Church of England Sees Wisdom in Understanding Evolution

Posted on September 18, 2008  Comments (2)

Good religion needs good science by Rev Dr Malcolm Brown, Director of Mission and Public Affairs

When a big new idea emerges which changes the way people look at the world, it’s easy to feel that every old idea, every certainty, is under attack and then to do battle against the new insights. The church made that mistake with Galileo’s astronomy, and has since realised its error. Some church people did it again in the 1860s with Charles Darwin’s theory of natural selection.

Subsequent generations have built on Darwin’s work but have not significantly undermined his fundamental theory of natural selection. There is nothing here that contradicts Christian teaching. Jesus himself invited people to observe the world around them and to reason from what they saw to an understanding of the nature of God (Matthew 6: 25–33). Christian theologians throughout the centuries have sought knowledge of the world and knowledge of God. For Thomas Aquinas there was no such thing as science versus religion; both existed in the same sphere and to the same end, the glory of God.

Charles Darwin: 200 years from your birth, the Church of England owes you an apology for misunderstanding you and, by getting our first reaction wrong, encouraging others to misunderstand you still. We try to practice the old virtues of ‘faith seeking understanding’ and hope that makes some amends. But the struggle for your reputation is not over yet, and the problem is not just your religious opponents but those who falsely claim you in support of their own interests. Good religion needs to work constructively with good science – and I dare to suggest that the opposite may be true as well.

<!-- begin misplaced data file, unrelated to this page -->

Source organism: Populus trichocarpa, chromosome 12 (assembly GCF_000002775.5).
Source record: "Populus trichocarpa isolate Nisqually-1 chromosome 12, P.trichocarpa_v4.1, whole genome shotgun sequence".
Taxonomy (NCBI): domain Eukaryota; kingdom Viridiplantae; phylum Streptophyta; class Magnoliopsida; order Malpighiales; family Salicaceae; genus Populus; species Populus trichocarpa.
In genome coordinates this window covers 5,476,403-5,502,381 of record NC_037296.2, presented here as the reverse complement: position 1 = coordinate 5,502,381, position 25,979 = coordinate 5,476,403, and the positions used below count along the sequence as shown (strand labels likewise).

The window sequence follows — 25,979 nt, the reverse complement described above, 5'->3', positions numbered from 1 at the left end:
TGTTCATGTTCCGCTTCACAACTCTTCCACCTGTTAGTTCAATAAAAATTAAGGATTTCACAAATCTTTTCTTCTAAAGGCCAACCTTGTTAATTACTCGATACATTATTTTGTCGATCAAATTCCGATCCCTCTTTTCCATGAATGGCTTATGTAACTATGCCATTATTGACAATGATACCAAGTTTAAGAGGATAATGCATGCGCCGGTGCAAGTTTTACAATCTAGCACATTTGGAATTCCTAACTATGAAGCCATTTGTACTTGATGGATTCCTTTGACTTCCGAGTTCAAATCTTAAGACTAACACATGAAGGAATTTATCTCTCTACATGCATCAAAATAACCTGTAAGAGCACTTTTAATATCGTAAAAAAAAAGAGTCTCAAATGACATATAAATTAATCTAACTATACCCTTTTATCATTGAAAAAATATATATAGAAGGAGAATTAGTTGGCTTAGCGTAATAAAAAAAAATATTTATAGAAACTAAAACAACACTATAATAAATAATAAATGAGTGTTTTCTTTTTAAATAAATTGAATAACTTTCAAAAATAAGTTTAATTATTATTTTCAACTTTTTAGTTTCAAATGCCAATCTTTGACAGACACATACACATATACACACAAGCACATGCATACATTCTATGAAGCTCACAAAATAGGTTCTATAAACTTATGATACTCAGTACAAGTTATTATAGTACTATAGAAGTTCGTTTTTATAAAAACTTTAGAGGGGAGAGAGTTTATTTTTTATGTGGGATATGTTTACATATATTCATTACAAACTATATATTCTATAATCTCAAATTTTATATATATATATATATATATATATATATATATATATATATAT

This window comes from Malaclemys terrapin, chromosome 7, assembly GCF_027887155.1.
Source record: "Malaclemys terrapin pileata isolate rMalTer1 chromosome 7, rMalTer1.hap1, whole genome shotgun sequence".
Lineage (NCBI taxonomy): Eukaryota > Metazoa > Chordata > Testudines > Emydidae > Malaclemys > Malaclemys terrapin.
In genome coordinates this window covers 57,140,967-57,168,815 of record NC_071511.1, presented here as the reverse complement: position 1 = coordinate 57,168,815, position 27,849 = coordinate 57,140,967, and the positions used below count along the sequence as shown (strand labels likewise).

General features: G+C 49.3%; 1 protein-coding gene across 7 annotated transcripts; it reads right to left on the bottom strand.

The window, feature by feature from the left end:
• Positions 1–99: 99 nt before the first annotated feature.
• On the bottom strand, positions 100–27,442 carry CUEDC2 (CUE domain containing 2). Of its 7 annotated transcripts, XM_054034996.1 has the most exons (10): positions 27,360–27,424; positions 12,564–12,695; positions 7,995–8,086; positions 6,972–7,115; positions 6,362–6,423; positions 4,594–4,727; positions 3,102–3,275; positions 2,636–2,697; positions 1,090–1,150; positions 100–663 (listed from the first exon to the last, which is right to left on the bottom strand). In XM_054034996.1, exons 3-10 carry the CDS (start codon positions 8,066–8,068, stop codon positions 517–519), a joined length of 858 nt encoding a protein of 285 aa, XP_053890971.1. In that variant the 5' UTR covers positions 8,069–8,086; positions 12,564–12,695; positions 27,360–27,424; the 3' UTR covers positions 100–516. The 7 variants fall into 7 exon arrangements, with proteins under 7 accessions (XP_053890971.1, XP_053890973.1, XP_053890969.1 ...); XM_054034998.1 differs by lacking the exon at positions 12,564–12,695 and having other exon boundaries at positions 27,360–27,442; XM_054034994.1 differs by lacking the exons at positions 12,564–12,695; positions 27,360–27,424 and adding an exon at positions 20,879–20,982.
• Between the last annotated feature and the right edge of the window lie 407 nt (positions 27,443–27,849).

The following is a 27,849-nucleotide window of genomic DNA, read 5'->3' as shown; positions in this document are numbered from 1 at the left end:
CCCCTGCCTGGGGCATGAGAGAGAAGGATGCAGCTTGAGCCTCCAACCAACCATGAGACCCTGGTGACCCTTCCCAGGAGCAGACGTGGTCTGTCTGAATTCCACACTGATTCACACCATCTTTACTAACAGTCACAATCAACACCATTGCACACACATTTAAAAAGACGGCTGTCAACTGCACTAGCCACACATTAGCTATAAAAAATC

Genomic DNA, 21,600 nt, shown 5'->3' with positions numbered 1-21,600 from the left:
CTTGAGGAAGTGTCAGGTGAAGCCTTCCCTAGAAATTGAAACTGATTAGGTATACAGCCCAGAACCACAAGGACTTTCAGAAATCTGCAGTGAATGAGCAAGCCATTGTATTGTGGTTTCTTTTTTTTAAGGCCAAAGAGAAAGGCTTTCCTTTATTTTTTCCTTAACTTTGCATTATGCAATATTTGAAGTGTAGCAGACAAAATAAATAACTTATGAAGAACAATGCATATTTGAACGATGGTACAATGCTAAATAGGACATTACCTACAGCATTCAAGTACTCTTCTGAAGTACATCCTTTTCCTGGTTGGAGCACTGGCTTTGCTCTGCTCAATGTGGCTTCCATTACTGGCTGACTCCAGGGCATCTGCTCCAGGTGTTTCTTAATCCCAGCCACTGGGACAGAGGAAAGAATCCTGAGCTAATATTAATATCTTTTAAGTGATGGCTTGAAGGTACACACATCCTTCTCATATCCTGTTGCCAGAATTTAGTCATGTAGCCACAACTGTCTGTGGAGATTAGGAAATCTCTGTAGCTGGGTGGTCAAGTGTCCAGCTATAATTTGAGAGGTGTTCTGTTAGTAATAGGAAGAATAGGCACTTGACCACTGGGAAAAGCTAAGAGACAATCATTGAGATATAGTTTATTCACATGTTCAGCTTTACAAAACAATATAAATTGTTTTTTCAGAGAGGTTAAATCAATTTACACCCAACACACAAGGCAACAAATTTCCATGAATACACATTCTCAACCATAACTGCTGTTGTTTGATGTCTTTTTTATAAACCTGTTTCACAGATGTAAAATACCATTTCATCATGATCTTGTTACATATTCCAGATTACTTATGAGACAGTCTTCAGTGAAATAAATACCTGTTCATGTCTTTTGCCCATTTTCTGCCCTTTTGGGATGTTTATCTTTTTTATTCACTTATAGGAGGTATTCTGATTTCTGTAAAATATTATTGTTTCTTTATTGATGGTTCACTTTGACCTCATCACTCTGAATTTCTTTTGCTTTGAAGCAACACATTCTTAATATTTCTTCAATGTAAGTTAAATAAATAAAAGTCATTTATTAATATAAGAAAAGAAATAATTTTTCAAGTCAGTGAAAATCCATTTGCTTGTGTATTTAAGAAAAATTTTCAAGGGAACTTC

Related: Understanding Evolution is Fundamental to Scientific ThoughtYour Inner FishUnderstanding the Evolution of Human Beings by CountryEvolution In Action

2 Responses to “Church of England Sees Wisdom in Understanding Evolution”

  1. kouji
    September 19th, 2008 @ 4:18 am

    that’s great to see. really, i don’t think there are as many irreconcilable differences between religion and science, as some people think. reasonable people can disagree. and reasonable people can agree that there’s no need to engage in certain types of activity, such as criticism or rebuttal in bad faith, and without basis.

  2. Jessica
    September 29th, 2008 @ 5:08 pm

    While I find it commendable that the COE is taking a more measured approach than many other churches, I’m not inclined to heap too much praise upon them for simply acting in their own best interests. Fighting science is generally not good for anyone’s long-term credibility.

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